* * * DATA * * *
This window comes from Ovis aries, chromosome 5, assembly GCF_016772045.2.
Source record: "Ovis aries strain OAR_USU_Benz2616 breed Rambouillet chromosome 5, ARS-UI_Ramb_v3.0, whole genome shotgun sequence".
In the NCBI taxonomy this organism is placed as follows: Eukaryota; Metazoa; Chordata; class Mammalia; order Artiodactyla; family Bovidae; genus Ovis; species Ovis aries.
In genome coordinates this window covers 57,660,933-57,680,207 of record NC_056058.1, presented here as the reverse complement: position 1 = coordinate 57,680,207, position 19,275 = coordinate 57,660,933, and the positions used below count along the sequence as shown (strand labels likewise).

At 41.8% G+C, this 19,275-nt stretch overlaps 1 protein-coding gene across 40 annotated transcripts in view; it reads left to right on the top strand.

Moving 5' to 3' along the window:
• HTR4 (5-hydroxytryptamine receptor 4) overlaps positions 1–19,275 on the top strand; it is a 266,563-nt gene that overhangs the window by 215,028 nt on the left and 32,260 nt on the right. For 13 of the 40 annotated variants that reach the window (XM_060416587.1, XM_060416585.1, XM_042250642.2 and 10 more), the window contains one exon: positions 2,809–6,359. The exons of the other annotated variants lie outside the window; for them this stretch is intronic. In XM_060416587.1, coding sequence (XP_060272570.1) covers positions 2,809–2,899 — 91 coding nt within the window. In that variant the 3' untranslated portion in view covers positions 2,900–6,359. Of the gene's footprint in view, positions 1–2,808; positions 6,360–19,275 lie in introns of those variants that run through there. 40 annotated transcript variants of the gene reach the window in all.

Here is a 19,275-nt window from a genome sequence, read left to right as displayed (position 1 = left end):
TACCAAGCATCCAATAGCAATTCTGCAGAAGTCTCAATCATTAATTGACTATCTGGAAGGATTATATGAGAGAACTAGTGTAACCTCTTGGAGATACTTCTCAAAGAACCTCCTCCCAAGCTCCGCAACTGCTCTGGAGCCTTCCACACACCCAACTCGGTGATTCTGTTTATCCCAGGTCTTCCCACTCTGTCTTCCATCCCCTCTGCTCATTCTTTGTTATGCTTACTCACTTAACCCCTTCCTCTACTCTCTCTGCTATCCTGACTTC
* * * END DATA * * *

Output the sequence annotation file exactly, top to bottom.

This window comes from Ovis aries, chromosome 5, assembly GCF_016772045.2.
Source record: "Ovis aries strain OAR_USU_Benz2616 breed Rambouillet chromosome 5, ARS-UI_Ramb_v3.0, whole genome shotgun sequence".
In the NCBI taxonomy this organism is placed as follows: Eukaryota; Metazoa; Chordata; class Mammalia; order Artiodactyla; family Bovidae; genus Ovis; species Ovis aries.
In genome coordinates this window covers 57,660,933-57,680,207 of record NC_056058.1, presented here as the reverse complement: position 1 = coordinate 57,680,207, position 19,275 = coordinate 57,660,933, and the positions used below count along the sequence as shown (strand labels likewise).

At 41.8% G+C, this 19,275-nt stretch overlaps 1 protein-coding gene across 40 annotated transcripts in view; it reads left to right on the top strand.

Moving 5' to 3' along the window:
• HTR4 (5-hydroxytryptamine receptor 4) overlaps positions 1–19,275 on the top strand; it is a 266,563-nt gene that overhangs the window by 215,028 nt on the left and 32,260 nt on the right. For 13 of the 40 annotated variants that reach the window (XM_060416587.1, XM_060416585.1, XM_042250642.2 and 10 more), the window contains one exon: positions 2,809–6,359. The exons of the other annotated variants lie outside the window; for them this stretch is intronic. In XM_060416587.1, coding sequence (XP_060272570.1) covers positions 2,809–2,899 — 91 coding nt within the window. In that variant the 3' untranslated portion in view covers positions 2,900–6,359. Of the gene's footprint in view, positions 1–2,808; positions 6,360–19,275 lie in introns of those variants that run through there. 40 annotated transcript variants of the gene reach the window in all.

Here is a 19,275-nt window from a genome sequence, read left to right as displayed (position 1 = left end):
TACCAAGCATCCAATAGCAATTCTGCAGAAGTCTCAATCATTAATTGACTATCTGGAAGGATTATATGAGAGAACTAGTGTAACCTCTTGGAGATACTTCTCAAAGAACCTCCTCCCAAGCTCCGCAACTGCTCTGGAGCCTTCCACACACCCAACTCGGTGATTCTGTTTATCCCAGGTCTTCCCACTCTGTCTTCCATCCCCTCTGCTCATTCTTTGTTATGCTTACTCACTTAACCCCTTCCTCTACTCTCTCTGCTATCCTGACTTC